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Lake Tahoe in Winter

by John Muir

Published in Sierra Club Bulletin, May 1900, Reprint of a letter published in the San Francisco Bulletin in 1878.

The winter glory of the Sierra ! How little is known of it! Californians admire descriptions of the Swiss Alps, reading with breathless interest how ice and snow load their sublime heights, and booming avalanches sweep in glorious array through their crowded forests, while our own icy, snow-laden mountains, with their unrivaled forests, loom unnoticed along our eastern horizon. True, only mountaineers may penetrate their snow-blocked fastnesses to behold them in all their white wild grandeur, but to every healthy man and woman, and even to children, many of the subalpine valleys and lake-basins, six or seven thousand feet above the sea, remain invitingly open and approachable all winter. With a friend and his two little sons I have just returned from a week of bracing weathering around Lake Tahoe, in which we enjoyed glorious views of winter, fine rolling and sliding in the snow, swimming in the icy lake, and lusty reviving exercise on snow-shoes that kept our pulses dancing right merrily. All the weather was hearty and exhilarating, though varying almost from hour to hour: snowing, blowing, clear and cloudy, but never rigorously cold.

This winter has been remarkably mild, the mercury having seldom made a very near approach to zero, even during the coldest nights around the lake, while the average noonday temperature was considerably above the freezing- point. The snow lies deep on the surrounding mountains and about the shores, solid white contrasting with the dark-blue water of the lake, while the forests and canons and the upper glacial fountain hollows are well filled, assuring abundance of summer water for the lakes and streams.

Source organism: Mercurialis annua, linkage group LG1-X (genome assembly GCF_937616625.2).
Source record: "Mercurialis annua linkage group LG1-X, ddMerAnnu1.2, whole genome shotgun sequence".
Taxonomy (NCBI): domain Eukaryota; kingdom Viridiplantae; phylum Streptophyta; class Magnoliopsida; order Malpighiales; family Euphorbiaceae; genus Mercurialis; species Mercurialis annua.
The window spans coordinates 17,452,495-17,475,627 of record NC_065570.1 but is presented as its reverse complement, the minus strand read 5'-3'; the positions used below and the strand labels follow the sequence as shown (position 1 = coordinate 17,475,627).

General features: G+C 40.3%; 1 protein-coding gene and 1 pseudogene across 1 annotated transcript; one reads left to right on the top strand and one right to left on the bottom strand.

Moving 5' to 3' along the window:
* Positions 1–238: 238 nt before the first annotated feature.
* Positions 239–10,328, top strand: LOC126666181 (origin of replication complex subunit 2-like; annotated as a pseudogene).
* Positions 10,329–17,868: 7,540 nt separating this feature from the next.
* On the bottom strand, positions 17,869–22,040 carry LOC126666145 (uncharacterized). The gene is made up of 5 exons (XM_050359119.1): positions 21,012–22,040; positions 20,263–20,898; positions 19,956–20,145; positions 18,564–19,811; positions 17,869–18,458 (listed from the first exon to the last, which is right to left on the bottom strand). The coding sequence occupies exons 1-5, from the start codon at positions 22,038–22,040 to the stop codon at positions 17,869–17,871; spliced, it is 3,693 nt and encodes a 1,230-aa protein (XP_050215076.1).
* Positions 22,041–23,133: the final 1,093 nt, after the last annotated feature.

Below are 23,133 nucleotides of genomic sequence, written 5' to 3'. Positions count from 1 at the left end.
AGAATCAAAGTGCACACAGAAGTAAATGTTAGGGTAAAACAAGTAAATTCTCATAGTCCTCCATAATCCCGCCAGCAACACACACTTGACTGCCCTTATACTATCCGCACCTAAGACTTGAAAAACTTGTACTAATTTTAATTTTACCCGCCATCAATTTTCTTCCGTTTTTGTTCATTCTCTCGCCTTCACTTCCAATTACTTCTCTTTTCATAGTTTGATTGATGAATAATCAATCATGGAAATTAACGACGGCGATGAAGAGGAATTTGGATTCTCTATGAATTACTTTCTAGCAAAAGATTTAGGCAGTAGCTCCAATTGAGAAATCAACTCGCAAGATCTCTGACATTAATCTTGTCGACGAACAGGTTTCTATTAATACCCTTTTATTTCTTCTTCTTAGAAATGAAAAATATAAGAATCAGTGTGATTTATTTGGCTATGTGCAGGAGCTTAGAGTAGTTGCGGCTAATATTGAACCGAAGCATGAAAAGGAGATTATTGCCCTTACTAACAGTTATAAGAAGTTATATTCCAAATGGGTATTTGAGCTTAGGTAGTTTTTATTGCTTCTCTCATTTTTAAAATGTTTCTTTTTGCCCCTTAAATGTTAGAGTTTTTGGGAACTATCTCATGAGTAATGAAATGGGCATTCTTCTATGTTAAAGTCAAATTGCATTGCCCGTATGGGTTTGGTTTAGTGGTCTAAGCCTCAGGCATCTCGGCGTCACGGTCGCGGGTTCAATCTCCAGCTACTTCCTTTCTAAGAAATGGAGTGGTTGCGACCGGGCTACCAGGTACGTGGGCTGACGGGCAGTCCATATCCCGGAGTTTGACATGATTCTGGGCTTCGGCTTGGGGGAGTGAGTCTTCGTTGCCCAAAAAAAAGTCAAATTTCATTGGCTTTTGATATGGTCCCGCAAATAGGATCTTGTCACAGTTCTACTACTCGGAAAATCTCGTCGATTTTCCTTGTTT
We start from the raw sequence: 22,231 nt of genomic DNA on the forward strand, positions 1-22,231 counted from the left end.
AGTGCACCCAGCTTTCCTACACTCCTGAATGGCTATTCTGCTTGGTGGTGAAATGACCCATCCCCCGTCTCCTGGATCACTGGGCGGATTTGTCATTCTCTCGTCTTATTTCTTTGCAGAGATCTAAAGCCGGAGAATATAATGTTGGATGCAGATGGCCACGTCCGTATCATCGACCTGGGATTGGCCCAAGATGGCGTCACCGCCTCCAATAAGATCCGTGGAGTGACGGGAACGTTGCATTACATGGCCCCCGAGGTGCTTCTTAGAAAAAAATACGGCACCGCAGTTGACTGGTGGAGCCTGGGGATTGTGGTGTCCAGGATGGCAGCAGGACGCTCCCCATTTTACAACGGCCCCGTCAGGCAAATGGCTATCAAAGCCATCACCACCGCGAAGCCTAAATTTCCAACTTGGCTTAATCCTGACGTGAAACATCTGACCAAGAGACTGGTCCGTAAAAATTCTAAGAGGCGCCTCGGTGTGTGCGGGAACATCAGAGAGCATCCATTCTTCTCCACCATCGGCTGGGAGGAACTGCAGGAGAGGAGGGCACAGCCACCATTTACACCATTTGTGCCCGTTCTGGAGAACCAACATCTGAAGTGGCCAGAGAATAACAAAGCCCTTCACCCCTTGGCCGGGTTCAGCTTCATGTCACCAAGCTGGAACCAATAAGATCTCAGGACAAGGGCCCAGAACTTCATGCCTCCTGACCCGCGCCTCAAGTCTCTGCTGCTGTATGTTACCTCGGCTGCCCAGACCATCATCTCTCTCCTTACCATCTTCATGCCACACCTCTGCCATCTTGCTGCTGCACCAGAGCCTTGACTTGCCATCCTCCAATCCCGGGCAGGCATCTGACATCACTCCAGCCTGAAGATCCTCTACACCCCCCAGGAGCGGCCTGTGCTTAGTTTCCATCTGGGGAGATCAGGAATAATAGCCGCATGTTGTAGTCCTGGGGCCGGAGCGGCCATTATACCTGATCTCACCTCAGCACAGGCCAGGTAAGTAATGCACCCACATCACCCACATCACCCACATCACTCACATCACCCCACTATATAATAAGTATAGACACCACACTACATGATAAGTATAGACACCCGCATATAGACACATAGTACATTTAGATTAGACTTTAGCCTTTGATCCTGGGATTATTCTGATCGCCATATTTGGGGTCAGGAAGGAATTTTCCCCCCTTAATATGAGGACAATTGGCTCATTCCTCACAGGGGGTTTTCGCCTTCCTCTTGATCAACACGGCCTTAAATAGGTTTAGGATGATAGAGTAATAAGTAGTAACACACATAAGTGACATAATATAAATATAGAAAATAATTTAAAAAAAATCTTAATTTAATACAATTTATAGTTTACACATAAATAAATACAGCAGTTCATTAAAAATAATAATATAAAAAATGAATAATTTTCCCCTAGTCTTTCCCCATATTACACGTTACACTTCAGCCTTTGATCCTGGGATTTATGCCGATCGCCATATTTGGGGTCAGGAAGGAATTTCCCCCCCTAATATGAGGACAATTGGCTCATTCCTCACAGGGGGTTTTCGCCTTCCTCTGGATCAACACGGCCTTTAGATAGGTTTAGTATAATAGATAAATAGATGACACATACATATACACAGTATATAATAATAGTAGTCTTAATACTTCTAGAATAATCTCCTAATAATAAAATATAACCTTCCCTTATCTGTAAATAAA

According to the record kept by Mr. McKinney, on the west shore of the lake, eight miles above Tahoe City, at an elevation of 6,500 feet above sea-level, the amount of snow, measured as it fell, was twenty-two feet and four inches for the season up to March 20th, with four inches of rain, while an inch or two more of rain and two or three feet of snow will probably fall before the full opening of spring. Last season the snowfall, measured by the same observer, at the same station, was only nine feet and seven inches, while the season before last it was no less than forty seven feet and six inches. The fall about Yosemite Valley, according to my own observations, usually considerably exceeded this. The greater portion of the snow that loads the main summits of the range falls in small crisp flakes and broken crystals; or when accompanied by strong winds at a low temperature, the crystals, instead of being locked together in tufted flakes, are driven against each other and broken into meal and fine dust which darkens the sky like night But down in the forested region, at about the elevation of Lake Tahoe, the greater portion comes gently to the ground, light and feathery, some of the flakes in mild weather being nearly an inch in diameter, and is evenly distributed and kept from drifting to any great extent by Lake Tahoe in Winter. 121 the shelter of the woods. Every tree is loaded with the fairy bloom, bending down the branches, and hushing the singing of the elastic needles. When the storm is over and the sun shines, the dazzling snow at once begins to settle and shift and fall off the trees in miniature avalanches; then the relieved branches spring up and shake themselves dry, and the whole green forest, fed and refreshed, waves and sings again rejoicing. The snow on the ground settles also, and thaws and freezes until it becomes coarsely granulated ice, with all trace of its crystalline snow structure destroyed. This is the present condition of most of the snow on the range. From towards midnight until midday at this time of year a man may walk firmly over the surface, as if on ice, provided the preceding day has been warm and the night frosty.